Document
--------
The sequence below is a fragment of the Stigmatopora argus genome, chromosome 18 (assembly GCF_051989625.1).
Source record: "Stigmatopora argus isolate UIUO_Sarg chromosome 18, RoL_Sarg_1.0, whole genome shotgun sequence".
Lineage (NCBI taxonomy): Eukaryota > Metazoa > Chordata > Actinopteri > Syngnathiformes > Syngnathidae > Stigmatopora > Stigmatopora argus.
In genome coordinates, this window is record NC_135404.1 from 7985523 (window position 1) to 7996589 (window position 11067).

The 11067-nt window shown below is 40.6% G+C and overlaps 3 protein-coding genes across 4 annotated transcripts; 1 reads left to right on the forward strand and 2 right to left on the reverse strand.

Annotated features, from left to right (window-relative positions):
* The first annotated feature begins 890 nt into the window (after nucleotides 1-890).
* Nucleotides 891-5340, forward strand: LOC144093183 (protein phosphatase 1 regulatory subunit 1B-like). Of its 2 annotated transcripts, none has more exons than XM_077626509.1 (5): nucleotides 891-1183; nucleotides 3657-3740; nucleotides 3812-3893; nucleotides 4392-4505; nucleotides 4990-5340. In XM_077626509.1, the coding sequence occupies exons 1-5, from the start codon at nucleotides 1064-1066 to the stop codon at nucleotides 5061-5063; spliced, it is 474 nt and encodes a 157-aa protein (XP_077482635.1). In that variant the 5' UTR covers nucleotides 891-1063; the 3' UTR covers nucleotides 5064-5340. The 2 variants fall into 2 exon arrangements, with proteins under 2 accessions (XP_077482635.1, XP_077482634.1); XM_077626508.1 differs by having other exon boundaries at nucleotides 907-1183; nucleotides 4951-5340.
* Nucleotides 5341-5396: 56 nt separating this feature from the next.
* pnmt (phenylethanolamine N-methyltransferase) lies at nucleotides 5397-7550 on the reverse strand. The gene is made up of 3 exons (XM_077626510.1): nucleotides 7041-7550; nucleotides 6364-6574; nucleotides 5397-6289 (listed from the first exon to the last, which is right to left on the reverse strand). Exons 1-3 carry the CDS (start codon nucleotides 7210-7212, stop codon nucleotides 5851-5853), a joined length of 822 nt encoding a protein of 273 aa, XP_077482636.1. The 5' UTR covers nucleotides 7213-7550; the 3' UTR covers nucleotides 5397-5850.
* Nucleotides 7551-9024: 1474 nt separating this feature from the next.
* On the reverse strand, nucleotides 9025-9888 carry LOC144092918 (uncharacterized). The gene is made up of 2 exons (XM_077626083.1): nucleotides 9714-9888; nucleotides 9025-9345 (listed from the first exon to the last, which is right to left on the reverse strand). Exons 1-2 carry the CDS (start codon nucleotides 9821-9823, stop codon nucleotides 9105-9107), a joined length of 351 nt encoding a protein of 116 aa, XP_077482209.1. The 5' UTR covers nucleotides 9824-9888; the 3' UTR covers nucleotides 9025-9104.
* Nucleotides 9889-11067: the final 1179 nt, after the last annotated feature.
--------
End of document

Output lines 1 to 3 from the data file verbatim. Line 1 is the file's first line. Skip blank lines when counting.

The sequence below is a fragment of the Stigmatopora argus genome, chromosome 18 (assembly GCF_051989625.1).
Source record: "Stigmatopora argus isolate UIUO_Sarg chromosome 18, RoL_Sarg_1.0, whole genome shotgun sequence".
Lineage (NCBI taxonomy): Eukaryota > Metazoa > Chordata > Actinopteri > Syngnathiformes > Syngnathidae > Stigmatopora > Stigmatopora argus.